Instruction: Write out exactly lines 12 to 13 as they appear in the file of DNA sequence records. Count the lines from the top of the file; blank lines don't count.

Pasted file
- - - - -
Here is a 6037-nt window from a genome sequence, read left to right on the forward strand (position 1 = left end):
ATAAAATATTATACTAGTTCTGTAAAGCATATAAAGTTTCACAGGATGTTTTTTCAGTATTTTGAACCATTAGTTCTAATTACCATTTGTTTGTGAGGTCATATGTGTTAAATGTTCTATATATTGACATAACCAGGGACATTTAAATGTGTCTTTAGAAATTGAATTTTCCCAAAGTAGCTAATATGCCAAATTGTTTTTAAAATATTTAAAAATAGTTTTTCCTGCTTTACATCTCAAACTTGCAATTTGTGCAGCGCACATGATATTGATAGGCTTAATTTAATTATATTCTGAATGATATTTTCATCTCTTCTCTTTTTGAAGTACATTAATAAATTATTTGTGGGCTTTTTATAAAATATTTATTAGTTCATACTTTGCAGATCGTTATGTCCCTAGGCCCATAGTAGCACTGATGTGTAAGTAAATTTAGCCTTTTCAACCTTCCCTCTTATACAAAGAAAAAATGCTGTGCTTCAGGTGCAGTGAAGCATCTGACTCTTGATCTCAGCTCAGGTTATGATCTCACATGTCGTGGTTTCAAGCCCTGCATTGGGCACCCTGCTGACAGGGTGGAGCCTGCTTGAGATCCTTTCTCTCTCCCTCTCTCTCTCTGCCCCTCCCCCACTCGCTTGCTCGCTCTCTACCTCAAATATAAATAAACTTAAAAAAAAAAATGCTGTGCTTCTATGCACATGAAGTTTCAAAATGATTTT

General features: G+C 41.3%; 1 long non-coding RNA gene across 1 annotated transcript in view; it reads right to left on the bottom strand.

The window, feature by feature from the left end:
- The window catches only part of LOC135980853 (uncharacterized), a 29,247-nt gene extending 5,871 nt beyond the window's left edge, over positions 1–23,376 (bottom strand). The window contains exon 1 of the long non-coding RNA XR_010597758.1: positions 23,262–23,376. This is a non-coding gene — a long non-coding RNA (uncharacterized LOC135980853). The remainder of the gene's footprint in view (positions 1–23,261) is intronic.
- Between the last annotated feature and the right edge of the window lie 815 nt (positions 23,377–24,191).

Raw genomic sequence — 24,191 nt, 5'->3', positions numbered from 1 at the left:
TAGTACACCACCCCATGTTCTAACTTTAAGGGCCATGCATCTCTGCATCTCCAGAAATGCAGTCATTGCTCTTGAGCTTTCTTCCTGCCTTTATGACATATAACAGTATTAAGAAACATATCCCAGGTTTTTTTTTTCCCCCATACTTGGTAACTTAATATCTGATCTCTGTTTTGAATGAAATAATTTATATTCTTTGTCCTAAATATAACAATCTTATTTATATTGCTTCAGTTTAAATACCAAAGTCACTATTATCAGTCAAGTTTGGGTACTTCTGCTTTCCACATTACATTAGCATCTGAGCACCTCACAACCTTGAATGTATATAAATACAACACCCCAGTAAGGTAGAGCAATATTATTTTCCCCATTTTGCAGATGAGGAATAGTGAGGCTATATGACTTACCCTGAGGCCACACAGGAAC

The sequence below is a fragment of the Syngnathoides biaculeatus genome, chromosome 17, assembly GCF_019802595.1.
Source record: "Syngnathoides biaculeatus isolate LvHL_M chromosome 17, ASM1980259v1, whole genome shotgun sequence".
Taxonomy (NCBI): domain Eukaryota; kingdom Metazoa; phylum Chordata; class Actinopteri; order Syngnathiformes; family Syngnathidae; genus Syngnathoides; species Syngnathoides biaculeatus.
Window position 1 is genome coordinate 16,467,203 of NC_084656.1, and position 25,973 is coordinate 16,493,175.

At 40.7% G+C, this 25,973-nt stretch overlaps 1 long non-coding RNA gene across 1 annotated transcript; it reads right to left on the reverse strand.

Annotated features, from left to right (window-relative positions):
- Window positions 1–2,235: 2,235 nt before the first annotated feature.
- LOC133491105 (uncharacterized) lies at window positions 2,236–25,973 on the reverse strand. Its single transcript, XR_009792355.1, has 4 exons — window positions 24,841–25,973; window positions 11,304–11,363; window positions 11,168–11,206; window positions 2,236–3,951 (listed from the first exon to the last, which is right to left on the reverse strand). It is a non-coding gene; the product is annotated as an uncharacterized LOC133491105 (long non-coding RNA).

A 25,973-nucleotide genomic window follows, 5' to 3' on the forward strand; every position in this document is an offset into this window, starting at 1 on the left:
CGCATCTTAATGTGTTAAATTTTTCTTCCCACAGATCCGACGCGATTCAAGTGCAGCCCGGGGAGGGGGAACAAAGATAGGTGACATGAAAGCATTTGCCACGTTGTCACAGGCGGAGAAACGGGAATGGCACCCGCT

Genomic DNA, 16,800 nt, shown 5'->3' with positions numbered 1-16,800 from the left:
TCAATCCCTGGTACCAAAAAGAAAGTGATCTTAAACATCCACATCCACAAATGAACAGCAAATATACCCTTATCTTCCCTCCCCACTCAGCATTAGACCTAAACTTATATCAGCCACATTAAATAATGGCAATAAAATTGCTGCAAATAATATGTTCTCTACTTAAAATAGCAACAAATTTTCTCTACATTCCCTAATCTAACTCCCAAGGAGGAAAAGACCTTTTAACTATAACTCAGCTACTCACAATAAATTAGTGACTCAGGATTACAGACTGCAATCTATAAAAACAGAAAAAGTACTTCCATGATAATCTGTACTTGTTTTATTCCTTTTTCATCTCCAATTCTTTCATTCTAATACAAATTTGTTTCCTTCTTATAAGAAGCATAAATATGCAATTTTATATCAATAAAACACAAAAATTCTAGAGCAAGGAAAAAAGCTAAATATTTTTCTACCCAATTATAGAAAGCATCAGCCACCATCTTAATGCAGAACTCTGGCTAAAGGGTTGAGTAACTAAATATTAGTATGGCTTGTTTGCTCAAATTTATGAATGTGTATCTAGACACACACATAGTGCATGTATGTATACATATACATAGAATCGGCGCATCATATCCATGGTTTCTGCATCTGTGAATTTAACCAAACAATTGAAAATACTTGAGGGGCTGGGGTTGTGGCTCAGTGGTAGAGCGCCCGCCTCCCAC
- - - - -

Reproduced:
Window position 1 is genome coordinate 16,467,203 of NC_084656.1, and position 25,973 is coordinate 16,493,175.

At 40.7% G+C, this 25,973-nt stretch overlaps 1 long non-coding RNA gene across 1 annotated transcript; it reads right to left on the reverse strand.